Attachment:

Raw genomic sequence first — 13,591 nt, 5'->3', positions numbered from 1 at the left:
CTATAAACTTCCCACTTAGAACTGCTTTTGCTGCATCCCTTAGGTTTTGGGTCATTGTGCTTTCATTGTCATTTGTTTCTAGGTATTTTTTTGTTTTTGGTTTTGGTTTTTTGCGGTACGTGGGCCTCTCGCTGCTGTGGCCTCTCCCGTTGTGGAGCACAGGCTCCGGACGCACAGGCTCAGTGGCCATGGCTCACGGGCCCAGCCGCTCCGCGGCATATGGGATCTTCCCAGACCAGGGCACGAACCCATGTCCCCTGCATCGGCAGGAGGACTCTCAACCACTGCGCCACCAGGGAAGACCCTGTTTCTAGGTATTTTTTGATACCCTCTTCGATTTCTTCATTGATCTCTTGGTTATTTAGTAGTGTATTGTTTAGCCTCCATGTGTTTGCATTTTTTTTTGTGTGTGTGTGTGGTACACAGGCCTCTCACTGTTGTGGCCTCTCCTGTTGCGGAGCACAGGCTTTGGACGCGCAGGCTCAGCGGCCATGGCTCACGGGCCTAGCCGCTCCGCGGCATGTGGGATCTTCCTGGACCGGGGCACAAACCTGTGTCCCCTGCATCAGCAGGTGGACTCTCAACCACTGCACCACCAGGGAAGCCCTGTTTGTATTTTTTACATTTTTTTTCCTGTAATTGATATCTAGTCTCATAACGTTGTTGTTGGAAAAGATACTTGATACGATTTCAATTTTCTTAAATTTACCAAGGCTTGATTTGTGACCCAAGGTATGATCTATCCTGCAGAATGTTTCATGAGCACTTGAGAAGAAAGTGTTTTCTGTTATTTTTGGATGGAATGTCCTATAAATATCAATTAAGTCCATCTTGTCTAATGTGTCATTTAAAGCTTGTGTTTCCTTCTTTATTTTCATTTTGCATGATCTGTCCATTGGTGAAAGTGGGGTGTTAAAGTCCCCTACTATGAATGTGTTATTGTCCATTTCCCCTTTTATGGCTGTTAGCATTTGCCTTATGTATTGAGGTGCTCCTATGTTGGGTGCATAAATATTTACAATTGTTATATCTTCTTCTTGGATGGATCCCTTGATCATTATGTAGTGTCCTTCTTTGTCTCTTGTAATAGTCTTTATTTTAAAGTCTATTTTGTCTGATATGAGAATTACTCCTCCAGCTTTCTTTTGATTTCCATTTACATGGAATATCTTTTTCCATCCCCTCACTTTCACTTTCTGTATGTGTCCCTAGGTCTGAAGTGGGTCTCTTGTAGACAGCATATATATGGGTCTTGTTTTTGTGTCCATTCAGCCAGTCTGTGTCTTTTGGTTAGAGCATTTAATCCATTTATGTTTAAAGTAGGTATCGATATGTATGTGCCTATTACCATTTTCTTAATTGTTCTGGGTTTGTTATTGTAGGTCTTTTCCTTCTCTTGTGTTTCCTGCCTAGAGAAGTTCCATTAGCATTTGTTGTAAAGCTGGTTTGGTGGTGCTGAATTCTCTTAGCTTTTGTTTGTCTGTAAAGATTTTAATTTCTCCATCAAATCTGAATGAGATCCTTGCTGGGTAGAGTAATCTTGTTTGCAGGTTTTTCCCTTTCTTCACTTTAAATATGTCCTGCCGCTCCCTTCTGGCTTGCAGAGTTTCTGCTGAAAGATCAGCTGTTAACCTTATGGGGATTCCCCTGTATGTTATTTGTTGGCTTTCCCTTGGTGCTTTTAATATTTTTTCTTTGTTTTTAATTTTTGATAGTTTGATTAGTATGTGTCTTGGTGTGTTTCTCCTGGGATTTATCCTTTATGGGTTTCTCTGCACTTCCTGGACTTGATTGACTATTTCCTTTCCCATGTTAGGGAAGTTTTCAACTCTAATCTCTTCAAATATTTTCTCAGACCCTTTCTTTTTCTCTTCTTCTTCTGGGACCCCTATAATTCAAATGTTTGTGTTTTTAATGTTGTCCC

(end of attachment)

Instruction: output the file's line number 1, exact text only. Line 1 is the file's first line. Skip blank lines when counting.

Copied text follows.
Raw genomic sequence first — 13,591 nt, 5'->3', positions numbered from 1 at the left: